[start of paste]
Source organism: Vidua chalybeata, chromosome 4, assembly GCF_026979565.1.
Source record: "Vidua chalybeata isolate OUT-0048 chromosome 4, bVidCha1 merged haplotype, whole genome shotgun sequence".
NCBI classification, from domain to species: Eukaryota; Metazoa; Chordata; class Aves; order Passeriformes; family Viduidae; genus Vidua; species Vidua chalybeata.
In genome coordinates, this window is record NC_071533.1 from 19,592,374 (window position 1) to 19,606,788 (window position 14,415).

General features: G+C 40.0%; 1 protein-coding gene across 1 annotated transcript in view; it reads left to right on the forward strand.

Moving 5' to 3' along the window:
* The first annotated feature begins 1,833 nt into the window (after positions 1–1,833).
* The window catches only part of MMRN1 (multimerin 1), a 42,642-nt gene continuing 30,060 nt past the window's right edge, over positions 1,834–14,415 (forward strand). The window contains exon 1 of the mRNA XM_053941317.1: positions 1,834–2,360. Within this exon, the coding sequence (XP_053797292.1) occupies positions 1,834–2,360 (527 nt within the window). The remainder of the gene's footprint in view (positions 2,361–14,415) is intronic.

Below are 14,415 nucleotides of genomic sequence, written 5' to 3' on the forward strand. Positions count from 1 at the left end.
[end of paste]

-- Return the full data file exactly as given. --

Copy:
Source organism: Vidua chalybeata, chromosome 4, assembly GCF_026979565.1.
Source record: "Vidua chalybeata isolate OUT-0048 chromosome 4, bVidCha1 merged haplotype, whole genome shotgun sequence".
NCBI classification, from domain to species: Eukaryota; Metazoa; Chordata; class Aves; order Passeriformes; family Viduidae; genus Vidua; species Vidua chalybeata.
In genome coordinates, this window is record NC_071533.1 from 19,592,374 (window position 1) to 19,606,788 (window position 14,415).

General features: G+C 40.0%; 1 protein-coding gene across 1 annotated transcript in view; it reads left to right on the forward strand.

Moving 5' to 3' along the window:
* The first annotated feature begins 1,833 nt into the window (after positions 1–1,833).
* The window catches only part of MMRN1 (multimerin 1), a 42,642-nt gene continuing 30,060 nt past the window's right edge, over positions 1,834–14,415 (forward strand). The window contains exon 1 of the mRNA XM_053941317.1: positions 1,834–2,360. Within this exon, the coding sequence (XP_053797292.1) occupies positions 1,834–2,360 (527 nt within the window). The remainder of the gene's footprint in view (positions 2,361–14,415) is intronic.

Below are 14,415 nucleotides of genomic sequence, written 5' to 3' on the forward strand. Positions count from 1 at the left end.